The Pro Stealth saddle is designed for comfort in the drops and on aerobars
Pro is a component and finishing kit subsidiary of Shimano and as such works with the Shimano-sponsored pro teams to develop products. According to Pro, the company teamed up with Giant-Alpecin to develop the Stealth saddle. As you might expect, being developed alongside pro riders the Stealth is designed to cater for all-out aggressive performance. It’s designed both for road race and time trial use.
Pro worked with Giant-Alpecin’s riders and Shimano’s own testing lab to analyse and test a wide variety of racing positions. As well as a wide cut-out, the Stealth has a shape which is wider at the nose. Pro says this allows the rider to use more of the front of the saddle and stay in the drops or on the TT bars for longer periods.
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Pro says it has also positioned the saddle’s padding for sitbone comfort and to distribute pressure whether riding on the hoods, in the drops or on aero bars. It’s also incorporated reinforcing bridges into the one-piece carbon-reinforced base to help maintain saddle stiffness for good power transfer.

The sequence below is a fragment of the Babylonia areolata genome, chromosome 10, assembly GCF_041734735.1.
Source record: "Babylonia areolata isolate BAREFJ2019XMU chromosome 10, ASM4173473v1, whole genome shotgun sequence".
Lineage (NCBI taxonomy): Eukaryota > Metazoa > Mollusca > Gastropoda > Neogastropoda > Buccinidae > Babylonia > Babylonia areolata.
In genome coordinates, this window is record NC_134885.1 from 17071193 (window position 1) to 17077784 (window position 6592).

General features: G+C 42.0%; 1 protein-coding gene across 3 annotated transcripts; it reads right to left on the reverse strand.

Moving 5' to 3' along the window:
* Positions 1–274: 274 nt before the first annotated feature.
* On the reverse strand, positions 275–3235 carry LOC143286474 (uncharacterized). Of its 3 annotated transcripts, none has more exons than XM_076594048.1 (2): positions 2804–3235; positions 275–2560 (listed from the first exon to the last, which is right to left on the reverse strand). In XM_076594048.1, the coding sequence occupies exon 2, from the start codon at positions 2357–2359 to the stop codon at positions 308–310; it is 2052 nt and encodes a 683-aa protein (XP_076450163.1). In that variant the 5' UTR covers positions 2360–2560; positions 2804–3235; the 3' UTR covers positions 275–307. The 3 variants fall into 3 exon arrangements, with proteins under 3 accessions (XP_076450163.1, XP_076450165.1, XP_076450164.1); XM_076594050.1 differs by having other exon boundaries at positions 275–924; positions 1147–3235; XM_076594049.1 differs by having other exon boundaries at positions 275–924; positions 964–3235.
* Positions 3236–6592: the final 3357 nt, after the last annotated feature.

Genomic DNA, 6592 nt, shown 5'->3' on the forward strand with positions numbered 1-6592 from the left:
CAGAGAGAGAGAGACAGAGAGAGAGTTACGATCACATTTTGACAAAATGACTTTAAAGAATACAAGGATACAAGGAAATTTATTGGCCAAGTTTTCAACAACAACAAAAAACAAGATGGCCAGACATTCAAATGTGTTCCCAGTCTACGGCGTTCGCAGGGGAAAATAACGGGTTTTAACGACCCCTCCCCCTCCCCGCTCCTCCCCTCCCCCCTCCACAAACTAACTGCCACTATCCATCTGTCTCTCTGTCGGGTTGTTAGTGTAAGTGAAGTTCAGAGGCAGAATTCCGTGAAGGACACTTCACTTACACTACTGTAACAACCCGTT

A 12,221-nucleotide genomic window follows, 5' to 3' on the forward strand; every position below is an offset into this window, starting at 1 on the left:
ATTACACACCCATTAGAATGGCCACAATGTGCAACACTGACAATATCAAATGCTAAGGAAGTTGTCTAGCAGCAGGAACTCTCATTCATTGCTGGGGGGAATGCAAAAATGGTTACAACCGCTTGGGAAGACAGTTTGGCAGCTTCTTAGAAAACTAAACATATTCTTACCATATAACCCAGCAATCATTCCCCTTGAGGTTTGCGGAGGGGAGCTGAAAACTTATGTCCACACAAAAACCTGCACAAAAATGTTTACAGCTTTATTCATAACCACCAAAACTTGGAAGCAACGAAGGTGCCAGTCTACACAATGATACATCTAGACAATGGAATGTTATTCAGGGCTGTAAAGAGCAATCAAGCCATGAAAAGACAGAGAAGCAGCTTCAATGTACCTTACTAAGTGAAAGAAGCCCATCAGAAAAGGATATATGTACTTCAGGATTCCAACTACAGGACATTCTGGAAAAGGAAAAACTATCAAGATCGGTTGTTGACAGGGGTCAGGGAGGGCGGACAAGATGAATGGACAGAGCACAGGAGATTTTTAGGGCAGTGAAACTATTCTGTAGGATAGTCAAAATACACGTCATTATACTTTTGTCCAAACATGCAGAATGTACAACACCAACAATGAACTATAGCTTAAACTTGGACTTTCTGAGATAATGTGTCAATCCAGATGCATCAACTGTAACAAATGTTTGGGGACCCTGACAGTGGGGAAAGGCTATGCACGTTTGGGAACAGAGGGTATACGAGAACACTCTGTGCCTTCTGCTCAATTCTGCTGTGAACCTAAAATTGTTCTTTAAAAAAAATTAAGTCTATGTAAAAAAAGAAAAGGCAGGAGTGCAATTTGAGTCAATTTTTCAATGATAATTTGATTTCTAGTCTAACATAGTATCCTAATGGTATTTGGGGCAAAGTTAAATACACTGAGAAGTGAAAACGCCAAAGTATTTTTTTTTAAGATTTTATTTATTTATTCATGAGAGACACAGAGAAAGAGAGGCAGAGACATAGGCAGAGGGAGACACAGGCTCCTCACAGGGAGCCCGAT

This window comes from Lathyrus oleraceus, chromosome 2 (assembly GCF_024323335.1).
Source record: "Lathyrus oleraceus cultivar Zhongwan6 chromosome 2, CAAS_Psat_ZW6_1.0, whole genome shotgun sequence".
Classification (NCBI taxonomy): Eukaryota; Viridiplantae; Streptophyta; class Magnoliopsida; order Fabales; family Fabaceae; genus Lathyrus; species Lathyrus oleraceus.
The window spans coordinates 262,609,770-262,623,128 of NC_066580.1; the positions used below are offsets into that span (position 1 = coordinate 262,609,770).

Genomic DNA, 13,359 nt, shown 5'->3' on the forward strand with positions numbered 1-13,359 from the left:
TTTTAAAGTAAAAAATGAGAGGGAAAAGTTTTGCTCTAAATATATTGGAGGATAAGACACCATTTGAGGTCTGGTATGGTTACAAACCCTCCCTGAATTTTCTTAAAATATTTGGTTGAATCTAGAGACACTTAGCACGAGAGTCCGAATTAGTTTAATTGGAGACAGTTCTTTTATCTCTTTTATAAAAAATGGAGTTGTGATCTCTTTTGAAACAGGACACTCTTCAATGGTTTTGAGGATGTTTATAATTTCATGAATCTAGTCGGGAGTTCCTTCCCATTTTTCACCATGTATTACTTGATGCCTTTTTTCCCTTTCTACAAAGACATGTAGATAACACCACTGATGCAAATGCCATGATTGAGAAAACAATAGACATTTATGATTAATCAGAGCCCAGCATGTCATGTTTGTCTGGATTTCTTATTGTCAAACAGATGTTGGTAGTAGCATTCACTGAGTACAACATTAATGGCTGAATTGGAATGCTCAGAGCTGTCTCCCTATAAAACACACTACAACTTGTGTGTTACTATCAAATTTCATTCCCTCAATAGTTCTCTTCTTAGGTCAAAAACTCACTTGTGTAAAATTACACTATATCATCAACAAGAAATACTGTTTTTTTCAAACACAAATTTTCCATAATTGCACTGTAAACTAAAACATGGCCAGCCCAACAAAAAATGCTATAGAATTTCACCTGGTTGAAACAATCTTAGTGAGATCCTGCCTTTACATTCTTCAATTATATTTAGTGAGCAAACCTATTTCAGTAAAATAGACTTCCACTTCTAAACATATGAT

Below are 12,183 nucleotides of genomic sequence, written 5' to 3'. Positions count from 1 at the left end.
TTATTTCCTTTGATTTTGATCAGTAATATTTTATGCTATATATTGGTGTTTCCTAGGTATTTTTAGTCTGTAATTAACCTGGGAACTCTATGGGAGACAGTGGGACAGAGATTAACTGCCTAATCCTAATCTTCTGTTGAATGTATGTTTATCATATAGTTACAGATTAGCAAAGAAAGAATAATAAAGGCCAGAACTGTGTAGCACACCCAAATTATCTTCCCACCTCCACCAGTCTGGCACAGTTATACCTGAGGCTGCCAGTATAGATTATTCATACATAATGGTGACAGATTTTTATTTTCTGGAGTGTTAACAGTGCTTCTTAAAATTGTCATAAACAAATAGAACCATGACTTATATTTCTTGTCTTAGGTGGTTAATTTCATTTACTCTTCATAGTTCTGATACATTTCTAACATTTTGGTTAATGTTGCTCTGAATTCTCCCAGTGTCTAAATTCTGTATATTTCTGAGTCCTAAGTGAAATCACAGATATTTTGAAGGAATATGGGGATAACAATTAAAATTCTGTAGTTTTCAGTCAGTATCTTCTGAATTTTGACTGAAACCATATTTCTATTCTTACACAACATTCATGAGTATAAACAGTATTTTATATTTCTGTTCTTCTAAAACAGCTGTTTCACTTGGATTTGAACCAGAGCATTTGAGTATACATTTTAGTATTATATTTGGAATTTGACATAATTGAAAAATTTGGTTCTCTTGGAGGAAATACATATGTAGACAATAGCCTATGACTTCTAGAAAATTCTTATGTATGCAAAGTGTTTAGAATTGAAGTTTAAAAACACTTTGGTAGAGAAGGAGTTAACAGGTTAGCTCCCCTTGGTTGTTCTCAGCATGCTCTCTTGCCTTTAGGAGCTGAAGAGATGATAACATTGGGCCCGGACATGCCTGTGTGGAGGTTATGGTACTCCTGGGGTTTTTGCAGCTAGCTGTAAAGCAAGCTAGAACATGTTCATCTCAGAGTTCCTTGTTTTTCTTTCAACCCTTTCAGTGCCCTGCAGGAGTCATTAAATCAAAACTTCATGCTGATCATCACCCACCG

Pro claims a weight of 172g for the Stealth saddle in the carbon-railed version which retails for £174.99. Our test saddle was the titanium-railed version which, although claimed at 210g, weighed in at 207g on our scales.
It’s also incorporated mounts for its line-up of accessories. So you can mount a Pro action camera, race number mounts, a clip on mudguard or a CO2 canister on the saddle’s underside.
Depending on the width of your sitbones Pro offers two widths – 142mm and 152mm widths and with carbon or steel rails. Another important detail to point out is that Pro says the Stealth is a unisex design suitable for men or women. How does it perform? I’ve ridden the Pro Stealth on a number of bikes, including the Parlee Altum-R pictured below.
I normally favour a Fizik Arione, which is also intended for aggressive riding with a low back and I have been impressed with the Pro Stealth. It’s comfortable, very well made and I like the relief channel.
Being a short saddle, I found it similar to the Specialized Power, although I prefer the wider nose of the Stealth. Ultimately saddle comfort is highly personal, but I can say with confidence the Stealth is well worth a try in your search for the perfect perch. At a large Shimano launch for the new Dura-Ace Di2, all the test bikes were fitted with the Stealth saddle and most people seemed to get along with it. Ultimately I still prefer my trusted Fizik Arione, because I find the extra length offered allows me to move around a little bit more and shift position to maintain comfort on long rides.
A well made saddle that is well worth your consideration. It is also pretty lightweight and I like that two widths are offered.